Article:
It's Time to Get Back to Basics | Adweek It's Time to Get Back to Basics | Adweek
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It's Time to Get Back to Basics

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It's another perfect day in Lala land. The sky is a money shade of blue and the wind is gently blowing up and to the right. Users rule in Lala. Everything is free and plentiful.

In Lala, ads flow like spring water. They form a rich contextual tapestry with online experiences. Money flows from them with such abundance that publishers never fret and the rich and progressive knights that rule Lala slurp free all-you-can-eat crab legs and the freshest toro in the land.

But, what is that unfamiliar sound I hear in the distance?

"I like guys that have a little bit fat, a little bit hairy back. ... I know they sometimes go to the striptease. But it's OK. I'm not jealous. He can do whatever he wants. The girlfriend. Jim Beam. The Bourbon."

These are not the southing sounds of Lala. It's my 9-year-old son and he's staring at me, reciting a Jim Beam commercial he's seen a several times watching the NBA on TV.

Yes, the boy is 10 years from a bottle of bourbon and almost as far from a girlfriend, but this is a powerful case study in the power of interruptive brand advertising. The Jim Beam ad will no doubt ring in his head when he orders his first cocktail. And that's the point.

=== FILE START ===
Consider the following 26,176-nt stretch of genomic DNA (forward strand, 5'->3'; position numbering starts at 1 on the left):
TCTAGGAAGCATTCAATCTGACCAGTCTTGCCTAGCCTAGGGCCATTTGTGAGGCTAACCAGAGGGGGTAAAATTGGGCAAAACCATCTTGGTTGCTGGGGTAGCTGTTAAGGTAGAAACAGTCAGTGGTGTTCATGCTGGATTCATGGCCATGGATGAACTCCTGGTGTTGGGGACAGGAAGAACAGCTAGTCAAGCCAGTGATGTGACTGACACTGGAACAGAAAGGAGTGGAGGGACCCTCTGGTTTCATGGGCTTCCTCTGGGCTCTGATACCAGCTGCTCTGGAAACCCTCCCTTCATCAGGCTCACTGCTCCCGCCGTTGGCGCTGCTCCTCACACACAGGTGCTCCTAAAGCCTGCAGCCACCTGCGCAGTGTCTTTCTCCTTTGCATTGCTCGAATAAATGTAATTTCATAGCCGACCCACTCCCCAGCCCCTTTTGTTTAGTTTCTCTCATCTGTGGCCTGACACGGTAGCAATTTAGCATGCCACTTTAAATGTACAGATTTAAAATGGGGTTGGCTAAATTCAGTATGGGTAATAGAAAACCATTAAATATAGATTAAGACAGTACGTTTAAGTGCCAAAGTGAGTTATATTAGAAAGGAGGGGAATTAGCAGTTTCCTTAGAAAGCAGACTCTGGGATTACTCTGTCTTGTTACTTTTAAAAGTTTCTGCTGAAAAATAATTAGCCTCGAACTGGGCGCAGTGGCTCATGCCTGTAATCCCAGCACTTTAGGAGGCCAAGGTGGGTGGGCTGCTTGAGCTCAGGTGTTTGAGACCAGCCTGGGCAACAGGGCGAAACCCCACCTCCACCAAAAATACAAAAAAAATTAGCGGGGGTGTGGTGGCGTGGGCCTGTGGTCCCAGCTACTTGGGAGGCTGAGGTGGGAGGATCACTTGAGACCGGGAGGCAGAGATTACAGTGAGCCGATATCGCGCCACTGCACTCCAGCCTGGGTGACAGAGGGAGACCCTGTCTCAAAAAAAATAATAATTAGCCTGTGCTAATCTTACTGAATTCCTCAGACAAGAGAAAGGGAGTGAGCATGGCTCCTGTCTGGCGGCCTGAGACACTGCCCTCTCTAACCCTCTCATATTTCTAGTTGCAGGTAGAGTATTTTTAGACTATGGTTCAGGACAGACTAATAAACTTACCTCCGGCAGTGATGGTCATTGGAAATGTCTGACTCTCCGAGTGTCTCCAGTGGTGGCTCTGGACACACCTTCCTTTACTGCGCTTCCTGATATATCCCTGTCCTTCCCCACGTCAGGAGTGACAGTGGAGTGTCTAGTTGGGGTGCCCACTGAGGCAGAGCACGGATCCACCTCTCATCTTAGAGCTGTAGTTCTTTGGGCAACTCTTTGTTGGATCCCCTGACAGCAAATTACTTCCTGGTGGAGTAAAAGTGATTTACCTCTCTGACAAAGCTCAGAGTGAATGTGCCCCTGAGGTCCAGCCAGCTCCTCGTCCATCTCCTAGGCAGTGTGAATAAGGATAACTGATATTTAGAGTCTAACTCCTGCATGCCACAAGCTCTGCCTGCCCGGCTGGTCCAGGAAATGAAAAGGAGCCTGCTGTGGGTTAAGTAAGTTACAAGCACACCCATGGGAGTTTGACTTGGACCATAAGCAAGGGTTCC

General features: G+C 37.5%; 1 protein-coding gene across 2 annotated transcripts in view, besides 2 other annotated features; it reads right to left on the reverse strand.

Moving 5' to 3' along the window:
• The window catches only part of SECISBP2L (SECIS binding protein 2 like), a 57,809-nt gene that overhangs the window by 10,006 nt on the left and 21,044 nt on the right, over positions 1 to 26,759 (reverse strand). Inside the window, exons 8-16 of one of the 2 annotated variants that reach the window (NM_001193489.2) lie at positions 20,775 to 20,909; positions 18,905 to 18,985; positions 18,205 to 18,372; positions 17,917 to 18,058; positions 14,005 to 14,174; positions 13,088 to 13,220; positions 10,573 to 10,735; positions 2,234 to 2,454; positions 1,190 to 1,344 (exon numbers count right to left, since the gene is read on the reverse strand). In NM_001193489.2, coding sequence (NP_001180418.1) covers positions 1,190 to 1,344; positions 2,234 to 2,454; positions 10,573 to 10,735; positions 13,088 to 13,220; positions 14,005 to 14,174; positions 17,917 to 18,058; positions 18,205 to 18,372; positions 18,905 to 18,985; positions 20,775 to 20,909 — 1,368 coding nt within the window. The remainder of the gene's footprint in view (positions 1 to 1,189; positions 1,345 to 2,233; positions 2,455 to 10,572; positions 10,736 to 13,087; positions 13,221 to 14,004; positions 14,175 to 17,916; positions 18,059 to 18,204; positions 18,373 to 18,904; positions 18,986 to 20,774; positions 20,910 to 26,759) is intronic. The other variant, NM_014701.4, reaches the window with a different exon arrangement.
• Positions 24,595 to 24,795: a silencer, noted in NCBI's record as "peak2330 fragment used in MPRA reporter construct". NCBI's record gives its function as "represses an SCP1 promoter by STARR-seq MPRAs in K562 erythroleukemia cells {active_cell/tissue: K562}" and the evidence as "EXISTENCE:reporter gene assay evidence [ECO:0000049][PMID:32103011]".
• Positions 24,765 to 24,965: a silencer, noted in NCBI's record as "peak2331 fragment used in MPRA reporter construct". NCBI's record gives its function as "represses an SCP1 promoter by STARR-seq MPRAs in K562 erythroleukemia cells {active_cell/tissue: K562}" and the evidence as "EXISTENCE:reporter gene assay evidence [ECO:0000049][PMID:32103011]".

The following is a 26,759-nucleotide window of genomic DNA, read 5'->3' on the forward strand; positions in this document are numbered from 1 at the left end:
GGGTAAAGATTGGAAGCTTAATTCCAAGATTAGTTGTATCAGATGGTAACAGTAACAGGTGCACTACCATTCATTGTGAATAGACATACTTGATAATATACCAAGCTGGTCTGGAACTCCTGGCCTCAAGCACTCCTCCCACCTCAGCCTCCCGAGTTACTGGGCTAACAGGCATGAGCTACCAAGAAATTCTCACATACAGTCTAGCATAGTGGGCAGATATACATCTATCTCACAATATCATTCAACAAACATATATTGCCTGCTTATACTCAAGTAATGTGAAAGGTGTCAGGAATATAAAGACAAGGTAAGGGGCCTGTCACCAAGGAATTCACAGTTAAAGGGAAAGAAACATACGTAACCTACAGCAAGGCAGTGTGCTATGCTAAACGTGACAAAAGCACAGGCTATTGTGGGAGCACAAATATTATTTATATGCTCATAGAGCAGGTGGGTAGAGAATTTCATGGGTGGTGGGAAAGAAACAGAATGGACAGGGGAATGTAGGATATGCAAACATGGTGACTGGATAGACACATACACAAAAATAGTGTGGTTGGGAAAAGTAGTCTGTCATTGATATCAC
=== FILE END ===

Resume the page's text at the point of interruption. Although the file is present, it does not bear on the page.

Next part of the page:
We are witnessing the collision of an unrealistic and utopian future of advertising with an interruptive one that has made the business of the media work for more than 50 years. An immature medium wrestling with its future against a dark economic backdrop is creating the urgency to reconcile.
 
On one side, media companies are struggling to adjust to a world where every digital touch point has become advertising inventory, creating an ocean of page views that the market can't meaningfully monetize. Google isn't solving it. Networks aren't either. On the other, advertisers are not quite convinced that they can persuade users with silent 300 by 250 pixel packages. Clearly they are looking for something bigger than the banner. Something with cultural gravitas. Something my son will remember.
 
A couple of weeks ago, I put some of my thoughts about the online brand market into a blog post (www.videoegg.com/blog/). My point was straightforward: there are a couple of significant issues holding back growth of brand advertising online. Ad units are not delivering attention, whether through interruption or other means. Moreover, the prevailing currency (CPM) is not capturing the attention value of online media.
 
These ideas are not new. What is interesting, however, was the assertion that, after years of denial and tons of failed innovation, the Internet needed to start acting more like its traditional media ancestors. This is bigger issue than pre-roll or no pre-roll. Publishers might have to get more aggressive across the board. Consumers might have to reacquaint themselves with the value trade-offs that are core to all free, ad-supported media experiences. You give and you get.

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